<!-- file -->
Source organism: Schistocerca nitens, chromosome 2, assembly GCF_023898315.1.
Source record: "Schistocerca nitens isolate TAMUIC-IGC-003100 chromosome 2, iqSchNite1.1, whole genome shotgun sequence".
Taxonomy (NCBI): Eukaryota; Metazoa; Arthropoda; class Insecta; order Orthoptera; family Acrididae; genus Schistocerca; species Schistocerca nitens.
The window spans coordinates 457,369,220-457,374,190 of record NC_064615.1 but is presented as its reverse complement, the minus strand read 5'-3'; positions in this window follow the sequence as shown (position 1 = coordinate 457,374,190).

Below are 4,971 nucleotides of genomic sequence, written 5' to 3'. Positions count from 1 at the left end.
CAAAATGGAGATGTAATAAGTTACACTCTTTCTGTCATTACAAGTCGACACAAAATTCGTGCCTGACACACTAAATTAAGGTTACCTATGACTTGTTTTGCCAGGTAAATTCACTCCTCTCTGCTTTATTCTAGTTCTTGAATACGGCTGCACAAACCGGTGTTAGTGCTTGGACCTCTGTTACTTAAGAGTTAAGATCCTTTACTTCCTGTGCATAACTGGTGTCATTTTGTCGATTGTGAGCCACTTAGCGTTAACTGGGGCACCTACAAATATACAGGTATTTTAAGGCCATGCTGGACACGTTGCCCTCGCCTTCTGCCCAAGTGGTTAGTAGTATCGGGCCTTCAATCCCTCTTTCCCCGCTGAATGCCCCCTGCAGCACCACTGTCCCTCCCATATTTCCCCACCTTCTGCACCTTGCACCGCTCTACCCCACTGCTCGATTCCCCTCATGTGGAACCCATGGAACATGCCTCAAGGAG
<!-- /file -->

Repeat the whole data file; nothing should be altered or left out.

Source organism: Schistocerca nitens, chromosome 2, assembly GCF_023898315.1.
Source record: "Schistocerca nitens isolate TAMUIC-IGC-003100 chromosome 2, iqSchNite1.1, whole genome shotgun sequence".
Taxonomy (NCBI): Eukaryota; Metazoa; Arthropoda; class Insecta; order Orthoptera; family Acrididae; genus Schistocerca; species Schistocerca nitens.
The window spans coordinates 457,369,220-457,374,190 of record NC_064615.1 but is presented as its reverse complement, the minus strand read 5'-3'; positions in this window follow the sequence as shown (position 1 = coordinate 457,374,190).

Below are 4,971 nucleotides of genomic sequence, written 5' to 3'. Positions count from 1 at the left end.
CAAAATGGAGATGTAATAAGTTACACTCTTTCTGTCATTACAAGTCGACACAAAATTCGTGCCTGACACACTAAATTAAGGTTACCTATGACTTGTTTTGCCAGGTAAATTCACTCCTCTCTGCTTTATTCTAGTTCTTGAATACGGCTGCACAAACCGGTGTTAGTGCTTGGACCTCTGTTACTTAAGAGTTAAGATCCTTTACTTCCTGTGCATAACTGGTGTCATTTTGTCGATTGTGAGCCACTTAGCGTTAACTGGGGCACCTACAAATATACAGGTATTTTAAGGCCATGCTGGACACGTTGCCCTCGCCTTCTGCCCAAGTGGTTAGTAGTATCGGGCCTTCAATCCCTCTTTCCCCGCTGAATGCCCCCTGCAGCACCACTGTCCCTCCCATATTTCCCCACCTTCTGCACCTTGCACCGCTCTACCCCACTGCTCGATTCCCCTCATGTGGAACCCATGGAACATGCCTCAAGGAG